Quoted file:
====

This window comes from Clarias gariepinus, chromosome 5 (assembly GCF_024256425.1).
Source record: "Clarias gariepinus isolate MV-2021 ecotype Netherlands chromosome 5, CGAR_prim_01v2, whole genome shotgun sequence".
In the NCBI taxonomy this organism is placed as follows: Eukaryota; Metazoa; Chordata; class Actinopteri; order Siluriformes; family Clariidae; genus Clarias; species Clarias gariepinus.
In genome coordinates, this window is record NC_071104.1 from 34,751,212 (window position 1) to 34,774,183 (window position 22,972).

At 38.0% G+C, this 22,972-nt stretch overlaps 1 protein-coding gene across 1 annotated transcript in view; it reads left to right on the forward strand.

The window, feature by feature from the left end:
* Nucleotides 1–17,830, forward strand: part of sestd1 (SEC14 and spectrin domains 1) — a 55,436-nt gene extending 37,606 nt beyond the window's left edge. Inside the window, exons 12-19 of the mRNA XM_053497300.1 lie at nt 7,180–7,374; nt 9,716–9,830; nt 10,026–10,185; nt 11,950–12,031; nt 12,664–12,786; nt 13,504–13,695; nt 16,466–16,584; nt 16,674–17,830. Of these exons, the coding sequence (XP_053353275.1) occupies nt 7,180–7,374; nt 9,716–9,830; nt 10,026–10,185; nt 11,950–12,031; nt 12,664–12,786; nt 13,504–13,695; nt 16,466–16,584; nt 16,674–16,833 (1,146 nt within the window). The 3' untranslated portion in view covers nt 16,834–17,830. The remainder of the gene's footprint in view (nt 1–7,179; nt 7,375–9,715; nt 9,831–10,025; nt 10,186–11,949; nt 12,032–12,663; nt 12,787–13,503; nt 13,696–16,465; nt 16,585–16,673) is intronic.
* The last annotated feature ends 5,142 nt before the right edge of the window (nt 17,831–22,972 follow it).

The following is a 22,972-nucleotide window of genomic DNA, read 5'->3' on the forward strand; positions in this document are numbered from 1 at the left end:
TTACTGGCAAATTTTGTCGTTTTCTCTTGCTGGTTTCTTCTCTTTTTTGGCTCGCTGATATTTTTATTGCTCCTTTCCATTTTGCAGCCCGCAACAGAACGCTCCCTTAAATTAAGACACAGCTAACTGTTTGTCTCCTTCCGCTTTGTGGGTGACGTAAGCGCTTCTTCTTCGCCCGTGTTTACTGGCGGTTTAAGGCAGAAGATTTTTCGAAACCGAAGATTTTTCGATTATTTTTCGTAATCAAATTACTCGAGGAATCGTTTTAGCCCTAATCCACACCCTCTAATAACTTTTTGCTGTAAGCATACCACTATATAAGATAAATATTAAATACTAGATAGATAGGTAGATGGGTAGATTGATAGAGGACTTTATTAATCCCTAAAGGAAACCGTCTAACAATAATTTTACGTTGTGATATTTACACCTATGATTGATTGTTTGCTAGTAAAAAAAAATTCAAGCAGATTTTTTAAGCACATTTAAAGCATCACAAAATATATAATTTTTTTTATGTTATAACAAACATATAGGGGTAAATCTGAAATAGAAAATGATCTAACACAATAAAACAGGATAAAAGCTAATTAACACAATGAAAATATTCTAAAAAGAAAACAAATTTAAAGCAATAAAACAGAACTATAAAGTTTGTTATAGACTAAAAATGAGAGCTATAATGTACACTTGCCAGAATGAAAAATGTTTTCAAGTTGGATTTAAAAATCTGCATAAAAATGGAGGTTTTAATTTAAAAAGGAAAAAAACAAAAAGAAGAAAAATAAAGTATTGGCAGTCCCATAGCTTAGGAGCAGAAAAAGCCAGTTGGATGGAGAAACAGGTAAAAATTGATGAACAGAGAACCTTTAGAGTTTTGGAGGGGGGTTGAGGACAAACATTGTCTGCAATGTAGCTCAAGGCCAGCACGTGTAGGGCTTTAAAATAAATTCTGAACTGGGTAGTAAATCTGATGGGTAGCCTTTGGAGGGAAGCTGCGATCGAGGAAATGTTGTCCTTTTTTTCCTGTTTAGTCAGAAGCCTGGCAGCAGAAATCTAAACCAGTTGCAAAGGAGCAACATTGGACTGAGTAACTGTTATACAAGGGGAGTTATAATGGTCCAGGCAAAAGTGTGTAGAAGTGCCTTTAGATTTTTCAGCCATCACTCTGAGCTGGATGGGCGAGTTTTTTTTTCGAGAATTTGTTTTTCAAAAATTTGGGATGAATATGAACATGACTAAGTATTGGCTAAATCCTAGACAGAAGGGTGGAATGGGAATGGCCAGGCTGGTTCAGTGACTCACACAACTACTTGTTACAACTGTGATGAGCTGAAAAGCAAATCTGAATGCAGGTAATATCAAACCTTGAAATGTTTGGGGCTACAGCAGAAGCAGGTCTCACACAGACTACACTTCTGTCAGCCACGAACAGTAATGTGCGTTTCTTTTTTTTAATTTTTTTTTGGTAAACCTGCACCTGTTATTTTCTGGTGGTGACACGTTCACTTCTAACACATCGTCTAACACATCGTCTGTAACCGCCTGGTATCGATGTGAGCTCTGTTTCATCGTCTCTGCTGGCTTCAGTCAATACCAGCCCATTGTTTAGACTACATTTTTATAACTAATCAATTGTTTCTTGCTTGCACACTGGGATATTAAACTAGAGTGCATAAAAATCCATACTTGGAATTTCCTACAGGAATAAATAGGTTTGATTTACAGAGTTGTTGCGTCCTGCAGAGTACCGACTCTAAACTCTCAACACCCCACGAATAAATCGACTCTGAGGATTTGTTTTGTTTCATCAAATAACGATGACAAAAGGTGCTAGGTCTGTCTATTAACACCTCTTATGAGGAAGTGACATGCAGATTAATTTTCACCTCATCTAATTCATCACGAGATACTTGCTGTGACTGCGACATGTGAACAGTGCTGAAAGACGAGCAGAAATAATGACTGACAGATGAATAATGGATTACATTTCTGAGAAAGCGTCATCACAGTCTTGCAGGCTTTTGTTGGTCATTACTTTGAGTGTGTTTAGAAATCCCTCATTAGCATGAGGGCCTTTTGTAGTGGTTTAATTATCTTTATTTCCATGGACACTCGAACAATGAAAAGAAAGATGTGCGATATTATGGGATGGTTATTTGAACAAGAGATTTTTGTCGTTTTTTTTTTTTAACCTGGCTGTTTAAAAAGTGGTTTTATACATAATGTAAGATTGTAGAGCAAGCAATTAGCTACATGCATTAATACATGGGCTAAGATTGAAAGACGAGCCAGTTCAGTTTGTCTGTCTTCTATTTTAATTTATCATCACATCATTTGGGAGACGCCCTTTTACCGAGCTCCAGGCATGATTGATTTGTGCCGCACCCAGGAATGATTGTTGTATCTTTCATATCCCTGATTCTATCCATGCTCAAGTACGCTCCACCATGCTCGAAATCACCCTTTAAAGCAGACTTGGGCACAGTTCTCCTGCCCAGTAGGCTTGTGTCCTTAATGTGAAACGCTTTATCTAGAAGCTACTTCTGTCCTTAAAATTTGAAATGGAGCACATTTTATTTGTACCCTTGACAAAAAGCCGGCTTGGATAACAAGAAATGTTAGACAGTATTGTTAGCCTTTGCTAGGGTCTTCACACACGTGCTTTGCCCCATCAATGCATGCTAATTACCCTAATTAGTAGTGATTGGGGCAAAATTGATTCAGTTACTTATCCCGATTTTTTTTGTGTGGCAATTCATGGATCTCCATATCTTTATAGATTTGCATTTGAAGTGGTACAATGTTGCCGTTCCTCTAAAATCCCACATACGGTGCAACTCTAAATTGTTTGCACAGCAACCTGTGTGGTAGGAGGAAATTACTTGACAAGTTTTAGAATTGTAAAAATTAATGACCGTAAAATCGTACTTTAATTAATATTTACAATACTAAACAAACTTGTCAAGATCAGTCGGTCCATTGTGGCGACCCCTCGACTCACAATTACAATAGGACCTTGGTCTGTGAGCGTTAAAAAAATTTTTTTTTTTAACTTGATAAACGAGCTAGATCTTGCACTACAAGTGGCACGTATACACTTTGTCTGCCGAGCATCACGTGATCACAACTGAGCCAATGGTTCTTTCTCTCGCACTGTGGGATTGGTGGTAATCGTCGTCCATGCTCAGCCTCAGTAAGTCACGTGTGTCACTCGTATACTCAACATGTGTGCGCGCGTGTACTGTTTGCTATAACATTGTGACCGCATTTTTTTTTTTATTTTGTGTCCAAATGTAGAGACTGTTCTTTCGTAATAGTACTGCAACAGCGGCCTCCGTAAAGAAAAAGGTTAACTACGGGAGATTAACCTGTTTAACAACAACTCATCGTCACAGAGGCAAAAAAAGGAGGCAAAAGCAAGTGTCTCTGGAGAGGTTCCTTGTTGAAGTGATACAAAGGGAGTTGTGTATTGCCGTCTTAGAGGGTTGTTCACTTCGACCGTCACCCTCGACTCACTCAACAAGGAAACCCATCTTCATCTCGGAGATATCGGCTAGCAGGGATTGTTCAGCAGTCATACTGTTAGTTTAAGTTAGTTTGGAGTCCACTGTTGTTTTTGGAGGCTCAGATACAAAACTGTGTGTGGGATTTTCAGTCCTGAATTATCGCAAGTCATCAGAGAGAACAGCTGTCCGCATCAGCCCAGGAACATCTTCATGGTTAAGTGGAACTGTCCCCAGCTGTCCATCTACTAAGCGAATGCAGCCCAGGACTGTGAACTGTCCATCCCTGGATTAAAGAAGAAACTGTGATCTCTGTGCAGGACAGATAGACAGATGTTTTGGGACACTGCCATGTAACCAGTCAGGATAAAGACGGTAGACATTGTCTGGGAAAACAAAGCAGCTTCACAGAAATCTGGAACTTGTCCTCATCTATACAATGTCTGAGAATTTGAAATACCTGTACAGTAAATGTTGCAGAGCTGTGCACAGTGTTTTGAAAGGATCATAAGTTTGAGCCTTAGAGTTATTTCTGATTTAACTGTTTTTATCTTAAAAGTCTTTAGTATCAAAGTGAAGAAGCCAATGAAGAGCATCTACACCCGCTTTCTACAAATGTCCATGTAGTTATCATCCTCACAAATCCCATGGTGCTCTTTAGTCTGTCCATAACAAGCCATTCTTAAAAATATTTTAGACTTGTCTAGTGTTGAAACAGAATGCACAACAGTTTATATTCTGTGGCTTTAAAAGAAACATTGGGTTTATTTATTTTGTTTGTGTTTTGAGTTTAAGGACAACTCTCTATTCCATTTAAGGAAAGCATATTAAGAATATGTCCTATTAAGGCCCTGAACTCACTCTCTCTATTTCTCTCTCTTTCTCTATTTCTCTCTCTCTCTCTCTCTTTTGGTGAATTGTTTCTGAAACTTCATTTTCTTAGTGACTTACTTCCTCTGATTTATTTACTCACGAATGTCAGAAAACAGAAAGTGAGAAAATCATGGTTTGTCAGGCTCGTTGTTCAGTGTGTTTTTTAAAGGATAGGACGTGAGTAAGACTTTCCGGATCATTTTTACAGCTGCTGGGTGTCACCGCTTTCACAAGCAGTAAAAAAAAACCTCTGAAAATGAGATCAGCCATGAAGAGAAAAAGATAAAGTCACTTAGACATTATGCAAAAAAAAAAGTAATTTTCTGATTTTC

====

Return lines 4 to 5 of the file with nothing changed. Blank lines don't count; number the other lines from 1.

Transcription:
In genome coordinates, this window is record NC_071104.1 from 34,751,212 (window position 1) to 34,774,183 (window position 22,972).

At 38.0% G+C, this 22,972-nt stretch overlaps 1 protein-coding gene across 1 annotated transcript in view; it reads left to right on the forward strand.